Odisha train accident | Safety ‘derailed’

Indian Railways is a 24/7 365-day organisation with its staff covering every inch of the track on a daily basis. Yet, the horrific Odisha accident raised doubts on safety protocols

June 09, 2023 08:16 am | Updated June 20, 2023 07:43 pm IST - HYDERABAD

How to combine both speed and safety is the question bothering the Indian Railways now, after the tragic triple train accident at Bahanagar Bazar station in Balasore, Odisha. File.

How to combine both speed and safety is the question bothering the Indian Railways now, after the tragic triple train accident at Bahanagar Bazar station in Balasore, Odisha. File. | Photo Credit: K.V.S. Giri

Speed or safety. How to combine both. That’s the solution Indian Railways has to find now after the tragic triple train mishap at Bahanagar Bazar station in Balasore, Odisha, last Friday, as questions have been raised about its functioning.

Signalling neglected?

Having had a relatively major accident-free record in the recent past, the government and the Indian Railways may have missed a key step of giving signalling and telecommunications network upgrade and human resources development upfront a priority while infusing large capital into the gigantic network to improve rail infrastructure and introduce modern and faster trains.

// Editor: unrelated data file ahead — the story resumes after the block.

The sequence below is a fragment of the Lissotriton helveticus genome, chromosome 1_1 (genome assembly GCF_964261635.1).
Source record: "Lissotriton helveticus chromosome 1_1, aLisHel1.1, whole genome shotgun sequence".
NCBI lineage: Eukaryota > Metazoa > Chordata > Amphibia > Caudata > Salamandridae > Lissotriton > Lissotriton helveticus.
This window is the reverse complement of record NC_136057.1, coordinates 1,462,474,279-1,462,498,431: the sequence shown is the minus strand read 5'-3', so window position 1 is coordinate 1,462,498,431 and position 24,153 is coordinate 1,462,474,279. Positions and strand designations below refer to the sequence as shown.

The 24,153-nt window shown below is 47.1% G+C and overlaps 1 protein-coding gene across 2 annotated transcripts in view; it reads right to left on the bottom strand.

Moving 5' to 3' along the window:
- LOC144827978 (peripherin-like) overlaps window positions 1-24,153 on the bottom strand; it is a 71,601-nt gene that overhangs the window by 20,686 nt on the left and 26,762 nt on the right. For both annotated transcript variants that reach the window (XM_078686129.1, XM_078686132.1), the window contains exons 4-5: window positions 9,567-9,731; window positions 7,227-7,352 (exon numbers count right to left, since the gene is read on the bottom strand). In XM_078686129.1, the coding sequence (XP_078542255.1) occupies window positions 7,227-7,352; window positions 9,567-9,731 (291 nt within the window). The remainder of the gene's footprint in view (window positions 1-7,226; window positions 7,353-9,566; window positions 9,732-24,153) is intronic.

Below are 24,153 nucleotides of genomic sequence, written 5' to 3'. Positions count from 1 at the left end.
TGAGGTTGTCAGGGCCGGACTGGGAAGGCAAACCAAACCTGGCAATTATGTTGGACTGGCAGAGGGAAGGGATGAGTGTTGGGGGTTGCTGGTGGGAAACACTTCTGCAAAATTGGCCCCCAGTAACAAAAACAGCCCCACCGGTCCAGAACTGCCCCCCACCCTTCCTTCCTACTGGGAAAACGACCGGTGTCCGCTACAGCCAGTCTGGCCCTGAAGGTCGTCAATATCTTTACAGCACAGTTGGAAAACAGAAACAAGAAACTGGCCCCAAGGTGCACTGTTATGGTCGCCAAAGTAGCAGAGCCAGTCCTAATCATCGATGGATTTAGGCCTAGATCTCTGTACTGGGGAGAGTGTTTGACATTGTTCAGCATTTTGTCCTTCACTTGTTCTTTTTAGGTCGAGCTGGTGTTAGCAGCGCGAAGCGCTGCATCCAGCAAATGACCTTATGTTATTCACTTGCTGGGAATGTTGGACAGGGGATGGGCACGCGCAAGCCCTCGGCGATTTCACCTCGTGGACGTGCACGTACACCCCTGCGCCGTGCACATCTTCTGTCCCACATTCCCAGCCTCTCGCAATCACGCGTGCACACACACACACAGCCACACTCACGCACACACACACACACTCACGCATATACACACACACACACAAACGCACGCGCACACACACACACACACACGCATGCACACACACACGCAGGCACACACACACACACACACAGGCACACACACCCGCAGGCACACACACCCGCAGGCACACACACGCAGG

Also read: Odisha train accident | CBI gathers evidence; 83 bodies yet to be claimed

The public sector behemoth is a 24/7 365-day organisation with its staff covering every inch of the track on a daily basis. Yet, the horrific accident — human error or a system failure — had resulted in big loss of human lives and this has rightly led to doubts about safety protocols that should get priority.

Reshuffling on the cards

Senior Railway officials explain that after much debate, the unified managerial cadre bringing top recruitments into traffic, engineering, electrical, mechanical, signal-telecommunications, personal, accounts and other wings into a single stream, was brought about to deal with the inter-department one-upmanship. Now, a shake up in the recruitment process and at the lower level staff is imperative.